McGhee's words sometimes tell a different story from Wheeler's illustrations. A tattoo on his stomach marks the "longest trip" he ever took. A page turn reveals the father in army gear, marching with his troop across a desert, gazing a photo of his wife in his hand, his "Be Kind" tattoo showing on his arm. Dad also has a tattoo over his heart, showing the birthdate of his son. The whole text is told in the father's voice, with him answering questions asked by the son that do not appear on the page. It can feel odd at times, but I think it was a smart choice on McGhee's part. It keeps Tell Me a Tattoo Story from being too cheeky or winky, although it teeters on the border of hipsterdom. As someone who believes that there is a book for everything that comes up in life, I wholeheartedly support Tell Me a Tattoo Story.
Faith Erin Hicks is the author and co-author of two of my favorite YA graphic novels, Friends with Boys and Nothing Can Possibly Go Wrong and now the superb first book in a trilogy, The Nameless City. The Nameless City has the feel of the animated series The Legend of Korra, the spinoff of Avatar: The Last Airbender, both of which I love, and both of which are and will soon be graphic novel series.
The world of The Nameless City is an ancient one with a vaguely Asian/Egyptian feel to it and her geography is brilliant. The Nameless City sits at the mouth of a great mountain pass where a massive arch has been carved out of the stone, allowing the the River of Lives to reach the sea. On one side of the pass are the Liao and Yisun nations, on the other, the Diao. Because of its location, the Nameless City is forever being invaded by one nation after another, who then changws the name. Eventually it comes to be called the Nameless City by everyone - except the natives, who are referred to as the Named.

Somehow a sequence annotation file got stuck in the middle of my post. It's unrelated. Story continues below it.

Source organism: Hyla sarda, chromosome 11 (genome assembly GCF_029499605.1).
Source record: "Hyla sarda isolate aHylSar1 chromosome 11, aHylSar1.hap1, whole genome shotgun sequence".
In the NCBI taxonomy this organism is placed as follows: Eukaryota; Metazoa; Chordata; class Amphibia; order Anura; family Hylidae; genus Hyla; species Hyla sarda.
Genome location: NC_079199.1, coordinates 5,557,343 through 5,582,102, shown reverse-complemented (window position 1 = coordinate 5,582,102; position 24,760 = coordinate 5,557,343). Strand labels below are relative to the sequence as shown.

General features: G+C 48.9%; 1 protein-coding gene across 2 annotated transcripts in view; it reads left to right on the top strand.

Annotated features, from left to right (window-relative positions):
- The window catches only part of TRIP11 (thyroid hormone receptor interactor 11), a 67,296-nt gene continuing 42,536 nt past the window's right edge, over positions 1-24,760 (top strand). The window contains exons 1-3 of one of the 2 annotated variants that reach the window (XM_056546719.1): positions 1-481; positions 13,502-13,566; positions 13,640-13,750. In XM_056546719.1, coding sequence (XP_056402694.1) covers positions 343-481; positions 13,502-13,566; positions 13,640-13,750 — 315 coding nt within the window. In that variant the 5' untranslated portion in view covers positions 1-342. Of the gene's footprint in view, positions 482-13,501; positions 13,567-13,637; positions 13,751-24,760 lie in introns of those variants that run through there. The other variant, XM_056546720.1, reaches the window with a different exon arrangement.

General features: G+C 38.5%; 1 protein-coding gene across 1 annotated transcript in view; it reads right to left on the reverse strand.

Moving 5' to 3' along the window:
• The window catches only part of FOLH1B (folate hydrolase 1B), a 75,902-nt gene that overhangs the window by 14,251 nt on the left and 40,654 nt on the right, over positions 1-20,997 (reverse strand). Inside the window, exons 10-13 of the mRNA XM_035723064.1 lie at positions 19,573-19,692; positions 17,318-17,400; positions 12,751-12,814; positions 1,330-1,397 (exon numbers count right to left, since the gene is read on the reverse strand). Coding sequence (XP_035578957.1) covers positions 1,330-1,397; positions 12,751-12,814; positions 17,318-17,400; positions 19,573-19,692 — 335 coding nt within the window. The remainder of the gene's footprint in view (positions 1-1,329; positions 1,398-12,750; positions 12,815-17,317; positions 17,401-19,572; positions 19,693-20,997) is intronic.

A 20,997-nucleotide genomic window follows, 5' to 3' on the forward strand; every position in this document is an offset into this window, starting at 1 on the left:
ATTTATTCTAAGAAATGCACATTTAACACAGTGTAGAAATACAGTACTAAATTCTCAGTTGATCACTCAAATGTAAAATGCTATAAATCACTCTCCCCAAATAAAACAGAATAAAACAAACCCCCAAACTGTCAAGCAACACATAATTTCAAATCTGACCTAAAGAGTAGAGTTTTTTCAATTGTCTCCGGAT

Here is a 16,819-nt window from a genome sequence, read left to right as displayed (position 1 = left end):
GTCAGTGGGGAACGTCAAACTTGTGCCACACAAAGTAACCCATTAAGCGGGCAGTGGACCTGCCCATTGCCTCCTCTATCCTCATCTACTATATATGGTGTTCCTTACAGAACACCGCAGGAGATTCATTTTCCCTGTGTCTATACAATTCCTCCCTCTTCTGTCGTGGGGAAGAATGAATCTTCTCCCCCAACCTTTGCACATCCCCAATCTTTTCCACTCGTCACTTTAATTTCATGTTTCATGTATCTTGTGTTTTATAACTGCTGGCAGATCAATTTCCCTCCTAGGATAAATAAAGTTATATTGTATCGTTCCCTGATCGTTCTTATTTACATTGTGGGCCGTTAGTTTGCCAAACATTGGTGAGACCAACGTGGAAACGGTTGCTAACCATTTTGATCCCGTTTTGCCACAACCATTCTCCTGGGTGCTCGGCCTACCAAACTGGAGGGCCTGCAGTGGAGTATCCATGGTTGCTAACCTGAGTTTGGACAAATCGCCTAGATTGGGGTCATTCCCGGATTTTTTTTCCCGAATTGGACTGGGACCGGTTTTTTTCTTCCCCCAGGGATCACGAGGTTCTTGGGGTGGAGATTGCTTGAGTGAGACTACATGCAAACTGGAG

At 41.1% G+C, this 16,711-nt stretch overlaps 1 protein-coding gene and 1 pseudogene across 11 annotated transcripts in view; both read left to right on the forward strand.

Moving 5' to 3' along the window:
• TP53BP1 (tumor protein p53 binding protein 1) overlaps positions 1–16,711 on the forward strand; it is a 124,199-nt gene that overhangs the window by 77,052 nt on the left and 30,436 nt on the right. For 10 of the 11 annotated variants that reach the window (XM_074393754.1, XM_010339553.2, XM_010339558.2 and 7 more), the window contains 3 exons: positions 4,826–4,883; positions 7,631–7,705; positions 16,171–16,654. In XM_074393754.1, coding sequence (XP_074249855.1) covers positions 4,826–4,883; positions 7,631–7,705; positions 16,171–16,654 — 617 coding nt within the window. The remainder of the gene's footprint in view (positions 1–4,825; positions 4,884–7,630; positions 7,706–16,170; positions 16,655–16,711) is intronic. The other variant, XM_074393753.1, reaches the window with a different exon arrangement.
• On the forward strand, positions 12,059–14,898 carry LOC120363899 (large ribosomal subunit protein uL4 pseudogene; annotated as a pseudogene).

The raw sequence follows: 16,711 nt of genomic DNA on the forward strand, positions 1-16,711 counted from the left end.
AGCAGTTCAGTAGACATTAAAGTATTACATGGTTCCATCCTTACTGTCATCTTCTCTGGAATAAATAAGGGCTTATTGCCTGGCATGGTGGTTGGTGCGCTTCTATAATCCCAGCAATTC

Kaidu is from the Dao nation, one of many Dao children sent to the Nameless City to train to be part of military behind the safety of the palace walls. Once there, Kai meets his father, General Andren, for the first time. Andren takes Kai on a walk through the Nameless City, outside the safety of the palace walls, and Kai is clearly shaken by the poverty and homelessness he sees. But, it's also where he first sees Rat, a Named girl who has the remarkable skill of being able to fly across the tops of the tiled roofs of the city and perform a sort of ancient parkour.
Enemies at first, Kai and Rat forge a wary friendship that I think will lead to great changes for all over the course of the trilogy. There are themes of conquest and colonialism that make Rat and Kai's friendship all the more fascinating. The Nameless City, while a long and rich graphic novel, also leaves you feeling like you are just getting to know this ancient place. I can't wait for the second book in the series, The Stone Heart, which, in an interview with the L. A. Times, Hicks promises will be bonkers!